One of the key questions arising when planning a survey is how many people we need to sample in order to be comfortable with the findings.
In quantitative research the two main issues we look for are validity and reliability. Validity is addressed by making sure we are asking the right questions of the right people. So the questionnaire must be designed to ask relevant questions and the sample universe should comprise people who are clearly in the target market. Reliability is a function of the sample size. The more people we survey, the more reliable the findings. A census is the most reliable sample because it surveys everyone in the sample universe e.g. residents of a country. In commercial research we have to match reliability to budget so you want a sample size that will be big enough to be reliable yet small enough to be cost effective.
A useful way to determine your optimum sample size at an acceptable confidence level is to download this easy to use Sample Calculator App It takes the guesswork out of sampling and often shows a sample size smaller and less costly than you might have imagined.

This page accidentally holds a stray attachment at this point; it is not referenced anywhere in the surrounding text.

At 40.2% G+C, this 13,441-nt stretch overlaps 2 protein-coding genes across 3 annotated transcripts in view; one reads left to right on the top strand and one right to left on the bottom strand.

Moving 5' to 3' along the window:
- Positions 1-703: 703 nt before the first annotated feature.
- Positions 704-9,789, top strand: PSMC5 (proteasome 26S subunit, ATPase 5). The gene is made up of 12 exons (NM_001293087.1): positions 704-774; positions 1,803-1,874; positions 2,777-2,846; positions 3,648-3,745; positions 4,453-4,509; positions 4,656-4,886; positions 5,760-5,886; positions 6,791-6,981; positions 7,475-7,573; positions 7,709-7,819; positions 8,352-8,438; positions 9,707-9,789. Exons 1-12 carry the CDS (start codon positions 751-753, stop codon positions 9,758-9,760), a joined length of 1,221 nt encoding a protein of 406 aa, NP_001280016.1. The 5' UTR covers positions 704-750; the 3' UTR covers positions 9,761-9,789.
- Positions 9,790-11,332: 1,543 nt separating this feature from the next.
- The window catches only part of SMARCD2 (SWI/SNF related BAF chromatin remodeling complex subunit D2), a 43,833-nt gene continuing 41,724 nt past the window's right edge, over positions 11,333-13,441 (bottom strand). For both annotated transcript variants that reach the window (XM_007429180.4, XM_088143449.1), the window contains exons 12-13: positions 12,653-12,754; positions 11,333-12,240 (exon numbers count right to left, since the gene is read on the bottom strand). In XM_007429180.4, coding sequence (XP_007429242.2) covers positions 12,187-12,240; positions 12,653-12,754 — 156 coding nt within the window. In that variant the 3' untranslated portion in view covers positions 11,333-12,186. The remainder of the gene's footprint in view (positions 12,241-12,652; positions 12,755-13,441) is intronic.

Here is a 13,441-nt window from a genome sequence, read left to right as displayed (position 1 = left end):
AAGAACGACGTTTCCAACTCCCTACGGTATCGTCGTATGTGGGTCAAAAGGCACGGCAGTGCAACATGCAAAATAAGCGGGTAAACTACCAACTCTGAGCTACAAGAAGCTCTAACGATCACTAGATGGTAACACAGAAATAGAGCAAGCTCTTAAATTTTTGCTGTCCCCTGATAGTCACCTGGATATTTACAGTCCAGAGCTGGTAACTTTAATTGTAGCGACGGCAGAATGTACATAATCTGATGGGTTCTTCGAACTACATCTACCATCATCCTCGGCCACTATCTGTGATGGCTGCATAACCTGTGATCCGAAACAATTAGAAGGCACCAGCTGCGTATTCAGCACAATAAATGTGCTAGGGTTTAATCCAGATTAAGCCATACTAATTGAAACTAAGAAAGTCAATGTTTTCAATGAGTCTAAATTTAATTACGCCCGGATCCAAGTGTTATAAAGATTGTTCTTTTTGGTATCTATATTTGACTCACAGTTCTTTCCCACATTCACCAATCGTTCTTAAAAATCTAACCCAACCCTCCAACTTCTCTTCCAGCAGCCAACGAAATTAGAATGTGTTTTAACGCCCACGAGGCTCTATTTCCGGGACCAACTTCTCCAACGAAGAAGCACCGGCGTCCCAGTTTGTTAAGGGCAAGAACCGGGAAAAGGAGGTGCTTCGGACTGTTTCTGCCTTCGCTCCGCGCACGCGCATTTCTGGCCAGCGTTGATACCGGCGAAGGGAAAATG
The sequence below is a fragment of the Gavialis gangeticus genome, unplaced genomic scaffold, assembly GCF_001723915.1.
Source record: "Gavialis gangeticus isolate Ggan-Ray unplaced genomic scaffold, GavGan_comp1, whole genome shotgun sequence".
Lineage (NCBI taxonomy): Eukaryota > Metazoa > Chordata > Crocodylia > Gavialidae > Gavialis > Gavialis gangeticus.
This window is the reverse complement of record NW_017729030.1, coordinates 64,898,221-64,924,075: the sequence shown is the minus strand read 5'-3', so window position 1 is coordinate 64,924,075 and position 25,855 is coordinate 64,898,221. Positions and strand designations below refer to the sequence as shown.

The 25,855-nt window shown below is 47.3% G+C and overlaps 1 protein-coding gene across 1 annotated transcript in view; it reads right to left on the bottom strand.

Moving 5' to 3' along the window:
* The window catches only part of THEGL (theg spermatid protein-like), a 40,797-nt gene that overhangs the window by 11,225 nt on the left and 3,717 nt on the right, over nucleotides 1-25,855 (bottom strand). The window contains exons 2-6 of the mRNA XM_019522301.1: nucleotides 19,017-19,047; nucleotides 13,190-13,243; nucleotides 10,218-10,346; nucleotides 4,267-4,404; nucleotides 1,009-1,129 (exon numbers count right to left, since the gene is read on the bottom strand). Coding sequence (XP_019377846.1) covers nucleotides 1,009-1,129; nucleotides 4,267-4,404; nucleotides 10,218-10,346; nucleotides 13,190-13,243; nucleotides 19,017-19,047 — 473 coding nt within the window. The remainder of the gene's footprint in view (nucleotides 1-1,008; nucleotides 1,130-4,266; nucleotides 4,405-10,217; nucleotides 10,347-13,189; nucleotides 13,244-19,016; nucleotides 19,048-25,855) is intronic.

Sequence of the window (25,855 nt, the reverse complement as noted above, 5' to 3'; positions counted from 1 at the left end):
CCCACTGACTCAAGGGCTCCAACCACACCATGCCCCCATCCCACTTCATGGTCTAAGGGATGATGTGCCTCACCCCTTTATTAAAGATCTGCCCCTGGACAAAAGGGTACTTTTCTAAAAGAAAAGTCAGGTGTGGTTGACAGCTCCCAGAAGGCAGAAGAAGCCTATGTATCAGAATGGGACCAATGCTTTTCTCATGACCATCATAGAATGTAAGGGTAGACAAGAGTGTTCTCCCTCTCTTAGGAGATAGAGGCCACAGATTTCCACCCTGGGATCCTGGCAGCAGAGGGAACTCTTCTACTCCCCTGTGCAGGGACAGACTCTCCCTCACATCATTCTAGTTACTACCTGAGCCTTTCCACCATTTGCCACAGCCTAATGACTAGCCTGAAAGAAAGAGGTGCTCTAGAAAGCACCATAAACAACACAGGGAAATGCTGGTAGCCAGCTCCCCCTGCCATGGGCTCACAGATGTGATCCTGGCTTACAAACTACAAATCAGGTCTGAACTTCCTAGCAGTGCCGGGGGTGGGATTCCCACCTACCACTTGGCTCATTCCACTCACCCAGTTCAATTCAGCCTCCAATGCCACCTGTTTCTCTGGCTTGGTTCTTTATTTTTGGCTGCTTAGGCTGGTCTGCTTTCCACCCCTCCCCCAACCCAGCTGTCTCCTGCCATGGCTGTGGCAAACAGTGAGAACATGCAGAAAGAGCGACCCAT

In qualitative research the answer usually lies in the number of breaks required in the overall audience profile. Like a dinner party, focus groups work best when people are comfortable together. Age, social class, lifestage, lifestyle and special interests all play a part. Geographical spread also needs to be taken into consideration. The important thing to remember is that more groups doesn’t necessarily mean you have a better study. Each group should bring a qualitative difference to the project. If two groups of car mechanics told you a particular make of car was expensive to work on you would probably feel comfortable excluding that car from your wish list. Additional groups might harden your conviction but your ROI would drop significantly with each added group.
If you have a query about sampling for either a quantitative or a qualitative study contact us and we’ll do our best to provide you with the right answer.